Homily for Good Friday Year ABC: Fr. Michael UdoekpoReadings: Isa 52: 13–53:12; Ps 31:2,6,12-13,15-16,17,25; Heb 4:14-16;5:7-9; John18:1–19:42
The Mystery of Redemptive Suffering (Good Friday)
Today’s redemptive celebration, no doubts, has ironic features that only faith and reason can heal. What makes today’s Friday good? What is good about the symbolic red vestments priests and deacons, wear today, at the beginning of the liturgy? What is good about the altars left completely bare, without a crosses, without candles and without fanciful altar cloths? What is good that the Holy Mass, sacraments are not celebrated today, except for penance and anointing of the sick, are legitimates questions?
Answers to these questions are not single dimensional. The meaning of “Good Friday” may be found when we deeply and faithfully meditate on the crosses we shall soon venerate. Its meaning may be revealed through our meditation on the stations of the cross re-enacted across the global church. Still its meaning may be revealed through the writings of the Church Fathers, Encyclicals and Apostolic Letters of various Popes.For example, John Paul II in his 1979 Redemptor Hominis (The Redeemer of Man, n.8) wrote: “The redeemer of the world! In him has been revealed in a new and more wonderful way the fundamental truth concerning creation to which the Book of Genesis gives witness when it repeats several times: “God saw that it was good. [The “Good Friday”] The good has its source in Wisdom and Love. In Jesus Christ the visible world which God created for man–the world that, when sin entered [hatred, jealousy, false accusations, oppression of the poor, corruption, illnesses, ebola, poverty, death, etc], “was subjected to futility”– recovers again in its original link with the divine source of Wisdom and Love. Indeed, God so loved the world that he gave his only Son,” that whoever believes in him should not perish but may have eternal life. In his 1984 Apostolic Letter Salvifici Doloris, On the Meaning of Human Suffering (n.14), John Paul II insisted that, “these words spoken by Christ in his conversation with Nicodemus, introduce us into the very heart of God’s salvific work,” which leads him to the Cross of Good Friday!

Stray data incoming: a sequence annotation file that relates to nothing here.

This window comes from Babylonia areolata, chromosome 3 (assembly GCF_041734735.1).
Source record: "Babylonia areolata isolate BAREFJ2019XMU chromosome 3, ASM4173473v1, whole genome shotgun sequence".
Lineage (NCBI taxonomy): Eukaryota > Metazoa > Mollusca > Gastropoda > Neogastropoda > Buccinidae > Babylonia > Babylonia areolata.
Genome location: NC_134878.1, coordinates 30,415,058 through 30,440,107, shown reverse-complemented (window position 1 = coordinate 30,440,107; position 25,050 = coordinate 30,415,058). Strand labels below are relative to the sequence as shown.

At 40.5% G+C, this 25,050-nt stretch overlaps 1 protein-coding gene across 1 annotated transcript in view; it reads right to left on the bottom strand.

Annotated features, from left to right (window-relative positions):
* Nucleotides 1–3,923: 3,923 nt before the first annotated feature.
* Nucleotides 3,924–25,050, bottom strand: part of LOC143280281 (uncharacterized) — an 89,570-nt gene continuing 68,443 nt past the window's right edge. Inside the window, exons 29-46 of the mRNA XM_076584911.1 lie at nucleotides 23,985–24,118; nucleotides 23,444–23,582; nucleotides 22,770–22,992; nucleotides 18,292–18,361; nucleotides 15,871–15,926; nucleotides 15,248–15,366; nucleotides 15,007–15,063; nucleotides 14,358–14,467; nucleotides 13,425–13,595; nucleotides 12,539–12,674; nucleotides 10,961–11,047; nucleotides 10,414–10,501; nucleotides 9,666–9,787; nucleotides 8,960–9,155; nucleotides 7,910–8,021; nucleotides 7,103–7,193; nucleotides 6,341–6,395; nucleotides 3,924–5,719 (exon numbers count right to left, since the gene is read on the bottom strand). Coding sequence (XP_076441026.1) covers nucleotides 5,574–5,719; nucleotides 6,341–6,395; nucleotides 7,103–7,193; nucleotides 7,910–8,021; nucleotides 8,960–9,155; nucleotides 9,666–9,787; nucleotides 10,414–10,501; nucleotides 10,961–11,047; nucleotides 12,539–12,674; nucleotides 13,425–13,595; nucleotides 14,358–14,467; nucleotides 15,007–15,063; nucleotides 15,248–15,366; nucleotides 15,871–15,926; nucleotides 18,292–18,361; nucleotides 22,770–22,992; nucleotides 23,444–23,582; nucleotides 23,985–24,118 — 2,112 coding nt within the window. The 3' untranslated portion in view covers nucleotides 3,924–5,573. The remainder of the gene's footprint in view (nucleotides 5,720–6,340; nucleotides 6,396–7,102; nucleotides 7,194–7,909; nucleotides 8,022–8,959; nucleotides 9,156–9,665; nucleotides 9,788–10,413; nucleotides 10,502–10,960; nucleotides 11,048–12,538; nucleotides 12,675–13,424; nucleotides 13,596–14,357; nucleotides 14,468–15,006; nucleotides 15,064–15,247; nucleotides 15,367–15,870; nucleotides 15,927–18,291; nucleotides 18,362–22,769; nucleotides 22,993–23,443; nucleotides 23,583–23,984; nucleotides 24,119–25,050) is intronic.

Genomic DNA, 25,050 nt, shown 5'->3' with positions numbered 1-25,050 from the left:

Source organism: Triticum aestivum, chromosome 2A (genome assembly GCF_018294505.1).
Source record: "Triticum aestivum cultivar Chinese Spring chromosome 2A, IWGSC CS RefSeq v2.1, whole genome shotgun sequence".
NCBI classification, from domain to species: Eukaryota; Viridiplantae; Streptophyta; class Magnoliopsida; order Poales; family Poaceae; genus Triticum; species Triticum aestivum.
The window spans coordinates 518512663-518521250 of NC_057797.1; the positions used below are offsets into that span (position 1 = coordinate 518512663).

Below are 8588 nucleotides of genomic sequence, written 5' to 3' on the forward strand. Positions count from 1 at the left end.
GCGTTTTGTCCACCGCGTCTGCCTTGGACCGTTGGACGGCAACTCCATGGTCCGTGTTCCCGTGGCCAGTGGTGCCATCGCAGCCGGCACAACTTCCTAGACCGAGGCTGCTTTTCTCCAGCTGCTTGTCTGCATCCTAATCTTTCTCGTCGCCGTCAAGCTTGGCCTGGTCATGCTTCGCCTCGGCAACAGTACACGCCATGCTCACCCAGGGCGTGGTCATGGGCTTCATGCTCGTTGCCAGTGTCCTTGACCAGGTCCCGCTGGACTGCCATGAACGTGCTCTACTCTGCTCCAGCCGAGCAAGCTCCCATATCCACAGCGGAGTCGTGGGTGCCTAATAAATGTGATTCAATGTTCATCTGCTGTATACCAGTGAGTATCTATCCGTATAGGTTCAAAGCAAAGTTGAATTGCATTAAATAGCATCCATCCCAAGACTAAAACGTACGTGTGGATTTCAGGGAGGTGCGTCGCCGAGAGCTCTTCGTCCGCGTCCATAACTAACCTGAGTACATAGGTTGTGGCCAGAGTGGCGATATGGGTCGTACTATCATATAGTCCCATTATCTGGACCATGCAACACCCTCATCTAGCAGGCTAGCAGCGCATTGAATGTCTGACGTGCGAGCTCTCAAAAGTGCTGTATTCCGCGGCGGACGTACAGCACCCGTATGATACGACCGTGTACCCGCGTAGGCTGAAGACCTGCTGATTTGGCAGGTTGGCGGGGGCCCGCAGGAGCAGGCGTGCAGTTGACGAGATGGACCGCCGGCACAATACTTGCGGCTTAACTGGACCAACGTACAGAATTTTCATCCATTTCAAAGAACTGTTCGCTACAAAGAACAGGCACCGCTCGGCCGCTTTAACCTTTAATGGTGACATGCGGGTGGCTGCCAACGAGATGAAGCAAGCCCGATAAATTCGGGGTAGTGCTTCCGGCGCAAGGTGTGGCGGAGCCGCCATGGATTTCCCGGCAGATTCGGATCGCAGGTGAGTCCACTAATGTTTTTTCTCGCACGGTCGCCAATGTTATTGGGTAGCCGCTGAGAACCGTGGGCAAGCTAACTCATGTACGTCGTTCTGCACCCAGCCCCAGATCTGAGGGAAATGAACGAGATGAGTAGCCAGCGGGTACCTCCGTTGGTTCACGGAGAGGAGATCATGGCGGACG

That Good Friday is redemptive and salvific is more revealing in the passages of today’s Scripture Readings, beginning with Isaiah’s 4th song of the suffering servant of God (Isa 52:13–53:12) which says,
“He was spurned and avoided by people, a man of suffering, accustomed to infirmity, one of those from whom people hide their faces, spurned and we held him in no esteem. Yet it was our infirmities that he bore, our sufferings that he endured, while we thought of him as stricken, as one smitten by God and afflicted. But he was pierced for our offenses, crushed for our sins; upon him was the chastisement that makes us whole, by his stripes we were healed… he shall take away the sins of many, and win pardon for their offenses”( Isa 53:4-12).The Letter to the Hebrews also reveals the salvific nature Good Friday when it says, “In the days when Christ was in the flesh, he offered prayers and supplications with loud cries and tears to the one who was able to save him from death, and he was heard because of his reverence. Son though he was he learned obedience from what he suffered, and when he was made perfect, he became source of eternal salvation for all who obey him.” And we heard one of those Jesus’ humble loud cries into today’s responsorial Psalm, “Father, into your hands I commend my spirit “(Ps 31; Luke 23:46), repeated during every night prayers, during the liturgy of the hours.